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The flash recovery area isn t mandatory, but it s highly recommended. Some features of Oracle database backup and recovery, such as Oracle Flashback Database, require the use of a flash recovery area. You don t need to store all your backup-related files here, although that s what Oracle recommends.
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To enable Automatic Disk-Based Backup and Recovery, you have to designate enough disk space for the flash recovery area, set the maximum size for the area, and tell Oracle how long you want to keep backup-related information. Oracle then manages the backup, including archive log files, control files, and other files (your redundancy set will be part of this set of files). Oracle also deletes any files not needed by your database. Therefore, all you have to do is provide enough space for the flash recovery area and select an appropriate length of time for keeping files. To delete unwanted files automatically, the Oracle database relies on the Oracle Managed Files (OMF) system. The OMF system automates Oracle database file management by creating and managing the database files that are part of the operating system. To set up an OMF file system, set the following OMF-related initialization parameters: DB_CREATE_FILE_DEST and DB_CREATE_ONLINE_LOG_ DEST_n. OMF has the ability to create and delete Oracle files without the DBA s intervention. RMAN uses this OMF capability in its backup- and recovery-related functions in conjunction with the flash recovery area. If you want, you can use a flash recovery area with an ASM file system. 17 provides details on OMF and ASM file systems.
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You can share a flash recovery area among multiple databases.
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CHAPTER 15 BACKING UP DATABASES
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Benefits of the Flash Recovery Area
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Following are the key benefits of using the flash recovery area: It acts as a central storage area It allows you to automatically manage recovery-related disk space It allows you to carry out backup and restore operations more quickly Backups have an increased reliability, because disks are safer storage devices than tapes Because you are no longer restoring tape backups, backup and restore operations are quicker. Even the backups moved to tape from the flash recovery area are retained on disk as long as there is room in the flash recovery area. Backup files that become obsolete per your recoverability goals will be automatically deleted when space is needed for new files.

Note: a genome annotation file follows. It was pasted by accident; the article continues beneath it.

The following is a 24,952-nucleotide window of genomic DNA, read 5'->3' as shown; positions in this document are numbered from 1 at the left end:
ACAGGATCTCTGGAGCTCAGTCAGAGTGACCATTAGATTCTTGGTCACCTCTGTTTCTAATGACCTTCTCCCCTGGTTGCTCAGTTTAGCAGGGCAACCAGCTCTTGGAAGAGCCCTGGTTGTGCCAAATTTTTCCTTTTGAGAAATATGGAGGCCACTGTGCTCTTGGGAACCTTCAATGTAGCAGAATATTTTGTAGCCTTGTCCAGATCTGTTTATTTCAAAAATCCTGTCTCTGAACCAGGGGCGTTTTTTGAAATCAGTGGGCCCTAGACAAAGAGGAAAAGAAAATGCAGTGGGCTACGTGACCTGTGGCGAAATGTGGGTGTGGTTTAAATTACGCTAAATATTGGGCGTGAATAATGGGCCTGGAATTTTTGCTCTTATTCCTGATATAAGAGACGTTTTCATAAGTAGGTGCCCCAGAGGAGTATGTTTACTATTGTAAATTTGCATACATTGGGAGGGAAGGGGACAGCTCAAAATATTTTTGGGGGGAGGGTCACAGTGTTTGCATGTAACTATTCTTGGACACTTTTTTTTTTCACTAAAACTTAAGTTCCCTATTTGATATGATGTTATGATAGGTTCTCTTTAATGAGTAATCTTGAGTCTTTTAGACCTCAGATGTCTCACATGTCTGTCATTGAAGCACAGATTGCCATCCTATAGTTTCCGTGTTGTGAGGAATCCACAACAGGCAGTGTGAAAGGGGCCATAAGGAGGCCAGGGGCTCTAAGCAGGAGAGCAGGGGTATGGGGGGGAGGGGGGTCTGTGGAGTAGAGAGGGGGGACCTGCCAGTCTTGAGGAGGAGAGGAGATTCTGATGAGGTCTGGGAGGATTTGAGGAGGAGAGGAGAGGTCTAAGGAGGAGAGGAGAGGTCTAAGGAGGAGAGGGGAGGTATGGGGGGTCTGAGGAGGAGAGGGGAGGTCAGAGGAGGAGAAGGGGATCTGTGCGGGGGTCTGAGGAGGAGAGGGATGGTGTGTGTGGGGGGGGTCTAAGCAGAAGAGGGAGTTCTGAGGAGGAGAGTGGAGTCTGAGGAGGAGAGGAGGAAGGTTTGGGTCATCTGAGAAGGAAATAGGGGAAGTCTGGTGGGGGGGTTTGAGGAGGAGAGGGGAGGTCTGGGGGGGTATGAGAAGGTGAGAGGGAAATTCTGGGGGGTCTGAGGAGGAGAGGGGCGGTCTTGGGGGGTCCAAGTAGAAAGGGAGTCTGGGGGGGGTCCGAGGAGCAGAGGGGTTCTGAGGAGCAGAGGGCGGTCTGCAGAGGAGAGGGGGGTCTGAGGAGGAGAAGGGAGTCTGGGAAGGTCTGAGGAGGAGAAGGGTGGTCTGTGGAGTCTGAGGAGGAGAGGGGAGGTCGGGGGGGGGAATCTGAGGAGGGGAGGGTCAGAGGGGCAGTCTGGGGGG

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Ideally, the flash recovery area holds a full backup of every data file, your incremental backups, control file backups, and every archived redo log that is required for media recovery. In addition, you can use the flash recovery area as a disk cache for tape. If you configure a flash recovery area, RMAN will store all the backup-related files in it by default. In this case, Oracle will use OMF files and generate the filenames. The flash recovery area can contain the following: Data file copies: The RMAN BACKUP AS COPY command creates image copies of every data file. The RMAN will in turn store these in the flash recovery area. You can also store RMAN backup pieces in the flash recovery area. (An RMAN backup piece is an operating system file containing the backup of a data file, a control file, or archived redo log files.) Incremental backups: If your backup strategy includes any incremental backups, they can be stored here. Control file autobackups: The flash recovery area is the default area for all control file autobackups made by RMAN. Archived redo log files: Oracle automatically deletes every obsolete file and every file that has been transferred to tape, so the flash recovery area is the ideal place to store archived redo log files. Online redo log files: Oracle recommends that you save multiplexed copies of the online redo log files in the flash recovery area. Oracle generates its own names for these files. Current control files: You should also store a multiplexed copy of your current control file in the flash recovery area. Flashback logs: The Oracle Flashback Database feature, which provides an convenient alternative to traditional PITR, generates flashback logs. Oracle stores the flashback logs in the flash recovery area. The Flashback Database feature (discussed in 16), if enabled, copies images of each altered block in every data file into the flashback logs in the flash recovery area. The multiplexed redo log files and control files contained in the flash recovery area are called permanent files, since you should never delete them (if you did, your instance will eventually crash as a result). The other files in the flash recovery area (recovery-related files) are transient files, because they ll be deleted after they are obsolete or have been copied to tape. The transient files include archived redo logs, data file copies, control file copies, control file autobackups, and backup pieces.
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